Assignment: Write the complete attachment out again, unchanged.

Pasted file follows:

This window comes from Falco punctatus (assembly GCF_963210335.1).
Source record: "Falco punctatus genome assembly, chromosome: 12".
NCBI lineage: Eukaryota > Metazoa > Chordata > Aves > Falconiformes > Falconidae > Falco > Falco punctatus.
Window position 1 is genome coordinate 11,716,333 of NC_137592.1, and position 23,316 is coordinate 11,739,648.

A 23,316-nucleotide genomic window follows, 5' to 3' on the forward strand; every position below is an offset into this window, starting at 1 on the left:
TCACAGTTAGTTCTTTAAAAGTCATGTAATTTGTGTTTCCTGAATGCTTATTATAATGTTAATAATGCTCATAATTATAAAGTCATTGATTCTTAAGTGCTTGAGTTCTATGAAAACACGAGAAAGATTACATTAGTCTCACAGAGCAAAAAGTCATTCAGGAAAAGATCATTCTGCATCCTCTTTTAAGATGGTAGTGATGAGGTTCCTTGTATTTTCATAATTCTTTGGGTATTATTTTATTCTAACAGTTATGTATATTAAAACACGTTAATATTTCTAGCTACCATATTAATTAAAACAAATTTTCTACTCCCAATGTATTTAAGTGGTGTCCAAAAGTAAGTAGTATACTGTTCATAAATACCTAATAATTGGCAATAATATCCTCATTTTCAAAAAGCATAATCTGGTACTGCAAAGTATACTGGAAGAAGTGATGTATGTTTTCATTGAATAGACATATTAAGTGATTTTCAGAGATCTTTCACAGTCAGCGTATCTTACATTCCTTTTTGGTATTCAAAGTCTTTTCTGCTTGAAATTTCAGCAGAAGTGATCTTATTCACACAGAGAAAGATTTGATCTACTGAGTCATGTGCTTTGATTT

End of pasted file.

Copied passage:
This window comes from Falco punctatus (assembly GCF_963210335.1).
Source record: "Falco punctatus genome assembly, chromosome: 12".
NCBI lineage: Eukaryota > Metazoa > Chordata > Aves > Falconiformes > Falconidae > Falco > Falco punctatus.
Window position 1 is genome coordinate 11,716,333 of NC_137592.1, and position 23,316 is coordinate 11,739,648.

A 23,316-nucleotide genomic window follows, 5' to 3' on the forward strand; every position below is an offset into this window, starting at 1 on the left:
TCACAGTTAGTTCTTTAAAAGTCATGTAATTTGTGTTTCCTGAATGCTTATTATAATGTTAATAATGCTCATAATTATAAAGTCATTGATTCTTAAGTGCTTGAGTTCTATGAAAACACGAGAAAGATTACATTAGTCTCACAGAGCAAAAAGTCATTCAGGAAAAGATCATTCTGCATCCTCTTTTAAGATGGTAGTGATGAGGTTCCTTGTATTTTCATAATTCTTTGGGTATTATTTTATTCTAACAGTTATGTATATTAAAACACGTTAATATTTCTAGCTACCATATTAATTAAAACAAATTTTCTACTCCCAATGTATTTAAGTGGTGTCCAAAAGTAAGTAGTATACTGTTCATAAATACCTAATAATTGGCAATAATATCCTCATTTTCAAAAAGCATAATCTGGTACTGCAAAGTATACTGGAAGAAGTGATGTATGTTTTCATTGAATAGACATATTAAGTGATTTTCAGAGATCTTTCACAGTCAGCGTATCTTACATTCCTTTTTGGTATTCAAAGTCTTTTCTGCTTGAAATTTCAGCAGAAGTGATCTTATTCACACAGAGAAAGATTTGATCTACTGAGTCATGTGCTTTGATTT